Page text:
Sunday, June 23, 2013


Well, I was hoping that I would’ve had my Explorerback from the shop, but it turned out to be this long, drawn-out, highly-unnecessaryfiasco. The first shop closed down for good, so they moved my vehicle to theother shop on the other side of town. Fine, but now I think they’re jackingaround and taking their sweet time getting my vehicle fixed. Ugh, seriously? Ilove my rental car (2012 Kia Soul), but it’s already depleted our savings justto get around. So, once again, I really just needed this meal to go well. Andit certainly did. 
Even with nothing in them, they are nearly perfect. I'm thinking these may also make good mini-sandwiches. 
I started out with the bread: Chinese steamed buns.I love getting these at the Chinese buffet place we go to, and they’re aparticular favorite of my husband. It started out with dissolving the yeast inthe water and then adding a cup of flour, letting it rest for an hour. Then youmixed in the sugar, oil, and the rest of the flour, and let it sit for another2 hours (which I only waited about an hour). After dividing it into twosections to form a log, I cut 12 “rolls” out of it. Each roll was flattenedinto a disk. I brushed some sesame oil onto it and folded it in half, using afork to press the open edges shut. Then it’s time to steam it. My husband and Ihad to figure out the best way to do this since I don’t have a steaming basket:we used a colander hung over the side of a large pot with the lid on top. Itseemed to do the job. At first I was thinking, “Oh, it doesn’t look like theyset up,” but when I tried to take them out, I could tell they were much firmedthat they looked. And the flavor was so wonderful and yeasty. One variation Ikept running into while searching for recipes is to fill these rolls with piecesof meat, such as barbecued pork, but I kept these plain.
As cool as a baby cucumber and shrimp and lo mein. 
Then I made sesame noodles. I used lo mein noodlesfor this and boiled them in 2 cups chicken broth and 2 cups water. The saucethat goes on it was modified a little bit based on whether I could find all theingredients. So, my sauce included sesame oil, soy sauce, rice vinegar, peanutbutter, chili powder, salt, and sugar – and a splash of water. The sauce ismixed in with the noodles so that it’s all covered. I mixed in some choppedscallions, baby cucumbers, and sautéed shrimp. This is eaten cold, which sortof concerned me whether the family would eat it, but they certainly didn’t seemto mind. In fact, it’s been so hot lately that it was perfect.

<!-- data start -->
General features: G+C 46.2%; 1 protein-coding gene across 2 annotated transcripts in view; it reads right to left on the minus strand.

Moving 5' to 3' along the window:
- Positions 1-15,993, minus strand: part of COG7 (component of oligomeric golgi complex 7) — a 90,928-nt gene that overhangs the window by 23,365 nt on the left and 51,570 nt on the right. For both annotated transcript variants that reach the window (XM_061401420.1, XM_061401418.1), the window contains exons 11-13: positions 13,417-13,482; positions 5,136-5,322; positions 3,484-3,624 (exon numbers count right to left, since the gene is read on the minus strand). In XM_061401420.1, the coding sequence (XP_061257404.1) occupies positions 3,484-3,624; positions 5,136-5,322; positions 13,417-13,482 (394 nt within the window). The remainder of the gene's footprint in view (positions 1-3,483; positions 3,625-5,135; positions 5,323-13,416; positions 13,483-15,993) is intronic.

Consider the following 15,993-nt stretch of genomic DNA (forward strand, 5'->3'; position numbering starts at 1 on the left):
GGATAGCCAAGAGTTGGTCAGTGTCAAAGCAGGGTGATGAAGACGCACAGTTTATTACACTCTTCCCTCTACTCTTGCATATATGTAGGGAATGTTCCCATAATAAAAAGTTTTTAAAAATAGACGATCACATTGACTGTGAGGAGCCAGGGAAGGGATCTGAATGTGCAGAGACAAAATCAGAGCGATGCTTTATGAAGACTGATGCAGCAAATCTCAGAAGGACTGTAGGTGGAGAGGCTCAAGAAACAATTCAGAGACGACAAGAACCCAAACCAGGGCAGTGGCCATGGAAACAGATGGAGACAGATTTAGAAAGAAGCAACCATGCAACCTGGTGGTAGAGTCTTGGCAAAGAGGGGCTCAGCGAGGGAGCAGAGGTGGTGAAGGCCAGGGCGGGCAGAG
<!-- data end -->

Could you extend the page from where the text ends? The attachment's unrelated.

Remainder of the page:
They loved this. Now I know where my new bargaining point is. 
And lastly, we had jiaozi (Chinese dumplings).There are many varieties out there, but I chose ones with ground pork and freshcut chives. The pork-chive mixture is put in the middle of wantons – I boughtalready packaged wantons to save time – and then folded around the filling. Aswe found out, we made 44 dumplings, and it’s really important not to overfillthem. To cook them, we dropped each one in boiling water and when they floated,they were done. I wish everything were so easy to tell if they were done. Therecipe suggested using black vinegar with these to dip them in, but I justpoured a little soy sauce on them. And they were delightful. If I wasn’t sofull, I wanted to eat more. My daughter ate more than me, I think.  (And of course, I had Tsingtao beer toaccompany this fine meal, as it only seems appropriate.)
Life is just a bowl full of dumplings.
Perhaps we are at an advantage that we are alreadyaware of many Chinese foods because we’re inundated with Chinese take-outplaces no matter where you live. And a few people are lucky enough to live nearone of the various Chinatowns. In fact, my husband, a native Chicagoan, took meto the Chicago’s Chinatown on our first date. I’d love to take the kids backthere one day. I kept looking for “authentic” recipes, not Americanized Chineserecipes. But then it left me wondering where we ever draw the line on what isauthentic. It’s used a lot in food advertising. And even in the US, we havedebates over what constitutes as chili or baked beans or cole slaw. Does itreally mean that one is authentic and others are not? Are variations considerednot authentic because it’s outside of the norm? It’s hard to say. So, I madethe food, authentic or not, and it was good. And it tasted just like, if notbetter, than the Chinese food I’ve had here in the States. And maybe one day,I’ll have the opportunity to go to China and try these dishes myself. Authenticor not.
Better than most restaurants.  

Up next: Colombia

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